Shotgun Spratling/uscfootball.com

How emotion betrayed USC against Stanford in the Pac-12 Championship

After the game, Stanford still had energy to celebrate while USC solemnly walked off the field with its collective head hung.

Cody Kessler looked like he might cry as he walked off the field. Zach Banner had tears streaming down his cheeks. Saturday night’s 41-22 Pac-12 Championship loss to Stanford hit USC’s players hard. 

Their emotions had betrayed them.

Against rival UCLA a week before, the Trojans remained calm and steady throughout the week and early in the game, allowing the emotion of the Crosstown Showdown to build to a crescendo in the fourth quarter when the offensive line was chastising the UCLA defense physically and verbally.

Facing off against Stanford for the second time, USC wasn’t able to contain their passion. Clay Helton had been named the permanent head coach earlier in the week. Reggie Bush, many of the players’ Trojan idol growing up, had been in the locker room before the game. The Pac-12 All-Century Team with several Trojan greats had been honored on the field before the game. The Rose Bowl was on the line.

"We let the game get bigger than our play on the field,” running back Justin Davis said. “Even though we could get fired up, we still had to play controlled, solid football. We missed some assignments because we were just too hyped up for the game.”

Davis called it the toughest loss he’s ever endured. USC had rode the roller coaster of emotions going from nearly being out of the game before halftime to rallying for a lead in the third quarter and watching it all slip away down the stretch as the Trojans couldn’t find an answer for Stanford Heisman candidate Christian McCaffrey.

But even more than the momentum swings of the game and the impact of losing to an in-state rival for the second time this season, it was a heartbreaker for the Trojans because everything that came before the game. While the Cardinal had no other worries and said “all that matters is what happens on our field,” the Trojans were carrying the weight of every off-the-field goblin and ghoul that has marred their time at USC. They were trying to make a statement despite all the trials and tribulations they had endured in the recent past.

"This group of guys we’ve been battling through so much adversity just to come up short is disappointing,” Davis said. “I guess it’s just a matter of we were right there. The Rose Bowl was right there. We came so close. We just fell that short of the goal of us wanting to go to the Rose Bowl. I think a lot of people are taking it hard right now.”

Linebacker Anthony Sarao has been an integral part of the defense starting all but one game the last two and a half years. Fellow redshirt senior Kessler has been the face and the front of the program since taking over the starting quarterback role. Both saw a grand opportunity to close their career with a first trip to the ‘granddaddy of them all.’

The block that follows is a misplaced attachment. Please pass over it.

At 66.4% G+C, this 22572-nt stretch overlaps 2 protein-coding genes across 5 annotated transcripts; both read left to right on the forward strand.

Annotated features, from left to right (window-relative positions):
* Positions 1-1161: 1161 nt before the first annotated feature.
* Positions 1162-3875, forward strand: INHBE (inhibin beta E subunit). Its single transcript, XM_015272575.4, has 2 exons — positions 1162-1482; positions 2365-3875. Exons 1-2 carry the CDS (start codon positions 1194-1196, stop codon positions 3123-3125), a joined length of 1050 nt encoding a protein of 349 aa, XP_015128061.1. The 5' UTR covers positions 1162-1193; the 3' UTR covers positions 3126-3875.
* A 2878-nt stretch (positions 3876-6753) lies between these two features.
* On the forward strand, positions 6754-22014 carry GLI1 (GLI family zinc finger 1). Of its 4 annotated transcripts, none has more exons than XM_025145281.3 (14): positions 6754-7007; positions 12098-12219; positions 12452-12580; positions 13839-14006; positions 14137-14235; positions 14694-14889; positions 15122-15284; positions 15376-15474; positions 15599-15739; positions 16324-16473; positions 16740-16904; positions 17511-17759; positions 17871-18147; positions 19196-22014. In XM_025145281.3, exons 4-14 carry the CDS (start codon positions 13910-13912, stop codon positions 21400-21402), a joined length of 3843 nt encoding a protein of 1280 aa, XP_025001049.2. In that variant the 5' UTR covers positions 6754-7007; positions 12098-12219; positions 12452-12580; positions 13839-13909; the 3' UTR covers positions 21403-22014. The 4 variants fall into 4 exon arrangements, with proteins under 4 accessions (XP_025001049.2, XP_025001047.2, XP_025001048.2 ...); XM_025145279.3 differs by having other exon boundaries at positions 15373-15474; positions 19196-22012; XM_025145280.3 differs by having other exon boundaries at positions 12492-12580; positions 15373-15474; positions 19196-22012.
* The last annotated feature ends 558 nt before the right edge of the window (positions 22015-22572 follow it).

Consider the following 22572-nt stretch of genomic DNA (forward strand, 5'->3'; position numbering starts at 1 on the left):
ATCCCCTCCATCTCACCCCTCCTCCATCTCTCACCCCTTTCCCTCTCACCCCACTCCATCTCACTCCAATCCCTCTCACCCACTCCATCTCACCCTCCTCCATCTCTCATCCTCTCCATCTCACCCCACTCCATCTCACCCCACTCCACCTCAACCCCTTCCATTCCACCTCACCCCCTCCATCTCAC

“It just hurts man, especially when you have the opportunity in front of you,” Sarao said. “All the stuff we’ve been through and how tight we still are as a team. It just hurts man.”

“Our heart was there. Our effort was there. It’s just we didn’t play well enough.”

The Trojans spent so much energy getting back in the game during the third quarter with backups rushing on the field to congratulate players, walk-ons cheering and dancing on the benches and the players on the field jumping on each other's back and throwing high-fives or bicep bumps after every play.

By the time the fourth quarter came around and the momentum had shifted on Blake Martinez’s sack/forced fumble of Kessler that was scooped up and ran back by Solomon Thomas, USC was running out of gas. Kessler got the Trojans back within a score on his 12-yard touchdown run, but when Stanford went on a 10-play, 75-yard drive that lasted nearly six minutes, the wind was gone from the Trojans’ sail.

“Disappointing,” linebacker Scott Felix said. “It’s just frustrating because we were right there in the game and we could have really capitalized on it, but we just made mistakes that Stanford capitalized on.”

Kessler took it a step further and said the Trojans should have won, but they didn’t make the plays necessary.

“The second half the guys came out and put everything they had and played as hard as they could, but we came up a little short,” Kessler said. “I’m so proud of these guys and even making it here.

“Everything they’ve been through and to come back and to fight that hard and really give Stanford a fight. Maybe the scoreboard doesn’t say so, but hopefully our guys earned a lot of respect tonight from the Pac-12.”

The Trojans walked off the field with their heads hung and their hearts deflated while Stanford coach David Shaw said after the game that McCaffrey was “still walking on his toes” and “could still play another quarter if we had to.” USC had expended all its energy and emotion before and during the game.

Stanford still had plenty left to celebrate.


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